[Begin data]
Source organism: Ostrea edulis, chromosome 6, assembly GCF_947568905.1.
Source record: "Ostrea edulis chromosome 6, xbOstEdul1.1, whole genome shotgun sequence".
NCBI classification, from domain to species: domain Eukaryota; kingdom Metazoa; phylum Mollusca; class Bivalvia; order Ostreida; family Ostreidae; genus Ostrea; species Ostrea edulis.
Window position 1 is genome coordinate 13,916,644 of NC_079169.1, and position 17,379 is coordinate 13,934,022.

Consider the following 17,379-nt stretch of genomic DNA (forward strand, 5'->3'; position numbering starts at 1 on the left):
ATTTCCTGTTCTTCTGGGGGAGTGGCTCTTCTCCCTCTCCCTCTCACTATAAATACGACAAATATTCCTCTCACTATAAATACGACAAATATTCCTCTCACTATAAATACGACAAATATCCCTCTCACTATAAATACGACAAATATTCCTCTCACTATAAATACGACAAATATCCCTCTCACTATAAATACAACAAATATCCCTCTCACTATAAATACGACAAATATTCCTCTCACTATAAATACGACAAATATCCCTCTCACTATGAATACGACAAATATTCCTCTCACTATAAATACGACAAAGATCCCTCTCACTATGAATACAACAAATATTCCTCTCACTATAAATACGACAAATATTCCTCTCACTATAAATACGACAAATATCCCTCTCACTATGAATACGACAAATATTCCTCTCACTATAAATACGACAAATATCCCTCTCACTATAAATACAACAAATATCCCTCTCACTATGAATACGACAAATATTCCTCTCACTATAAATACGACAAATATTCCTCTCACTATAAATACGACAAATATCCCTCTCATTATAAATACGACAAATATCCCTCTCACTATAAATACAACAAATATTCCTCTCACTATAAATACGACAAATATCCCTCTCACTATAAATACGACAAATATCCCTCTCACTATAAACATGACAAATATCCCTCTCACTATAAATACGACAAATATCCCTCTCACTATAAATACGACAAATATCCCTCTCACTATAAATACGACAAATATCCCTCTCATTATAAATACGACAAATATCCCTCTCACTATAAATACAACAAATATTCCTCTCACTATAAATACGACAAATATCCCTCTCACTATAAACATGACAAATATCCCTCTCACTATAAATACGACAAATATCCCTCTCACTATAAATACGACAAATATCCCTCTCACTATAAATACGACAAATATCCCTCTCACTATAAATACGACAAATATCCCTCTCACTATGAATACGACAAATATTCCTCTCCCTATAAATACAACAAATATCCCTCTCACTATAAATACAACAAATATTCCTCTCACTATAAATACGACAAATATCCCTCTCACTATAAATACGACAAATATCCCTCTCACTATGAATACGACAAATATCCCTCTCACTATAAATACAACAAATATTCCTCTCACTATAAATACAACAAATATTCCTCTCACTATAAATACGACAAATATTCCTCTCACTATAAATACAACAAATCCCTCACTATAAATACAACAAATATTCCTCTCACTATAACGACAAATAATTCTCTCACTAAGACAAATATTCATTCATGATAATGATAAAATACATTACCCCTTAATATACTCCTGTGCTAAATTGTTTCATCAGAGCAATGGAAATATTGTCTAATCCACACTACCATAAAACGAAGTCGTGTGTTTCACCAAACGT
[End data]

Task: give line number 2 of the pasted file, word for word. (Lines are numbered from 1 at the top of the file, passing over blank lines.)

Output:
Source record: "Ostrea edulis chromosome 6, xbOstEdul1.1, whole genome shotgun sequence".